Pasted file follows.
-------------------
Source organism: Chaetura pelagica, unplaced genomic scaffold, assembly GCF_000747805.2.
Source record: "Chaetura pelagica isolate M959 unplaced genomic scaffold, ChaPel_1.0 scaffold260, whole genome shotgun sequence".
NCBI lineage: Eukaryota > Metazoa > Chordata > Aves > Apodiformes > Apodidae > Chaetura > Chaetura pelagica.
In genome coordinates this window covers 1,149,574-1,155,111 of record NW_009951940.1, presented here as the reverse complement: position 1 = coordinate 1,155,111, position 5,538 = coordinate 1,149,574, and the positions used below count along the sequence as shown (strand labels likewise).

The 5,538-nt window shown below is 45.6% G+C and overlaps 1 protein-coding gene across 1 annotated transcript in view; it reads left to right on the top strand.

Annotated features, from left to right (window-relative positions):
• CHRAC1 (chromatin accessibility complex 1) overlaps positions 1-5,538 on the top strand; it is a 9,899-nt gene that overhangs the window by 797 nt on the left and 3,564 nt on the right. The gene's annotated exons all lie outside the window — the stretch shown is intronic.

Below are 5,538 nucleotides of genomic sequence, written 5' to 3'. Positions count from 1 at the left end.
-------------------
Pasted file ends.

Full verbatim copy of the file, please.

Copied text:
Source organism: Chaetura pelagica, unplaced genomic scaffold, assembly GCF_000747805.2.
Source record: "Chaetura pelagica isolate M959 unplaced genomic scaffold, ChaPel_1.0 scaffold260, whole genome shotgun sequence".
NCBI lineage: Eukaryota > Metazoa > Chordata > Aves > Apodiformes > Apodidae > Chaetura > Chaetura pelagica.
In genome coordinates this window covers 1,149,574-1,155,111 of record NW_009951940.1, presented here as the reverse complement: position 1 = coordinate 1,155,111, position 5,538 = coordinate 1,149,574, and the positions used below count along the sequence as shown (strand labels likewise).

The 5,538-nt window shown below is 45.6% G+C and overlaps 1 protein-coding gene across 1 annotated transcript in view; it reads left to right on the top strand.

Annotated features, from left to right (window-relative positions):
• CHRAC1 (chromatin accessibility complex 1) overlaps positions 1-5,538 on the top strand; it is a 9,899-nt gene that overhangs the window by 797 nt on the left and 3,564 nt on the right. The gene's annotated exons all lie outside the window — the stretch shown is intronic.

Below are 5,538 nucleotides of genomic sequence, written 5' to 3'. Positions count from 1 at the left end.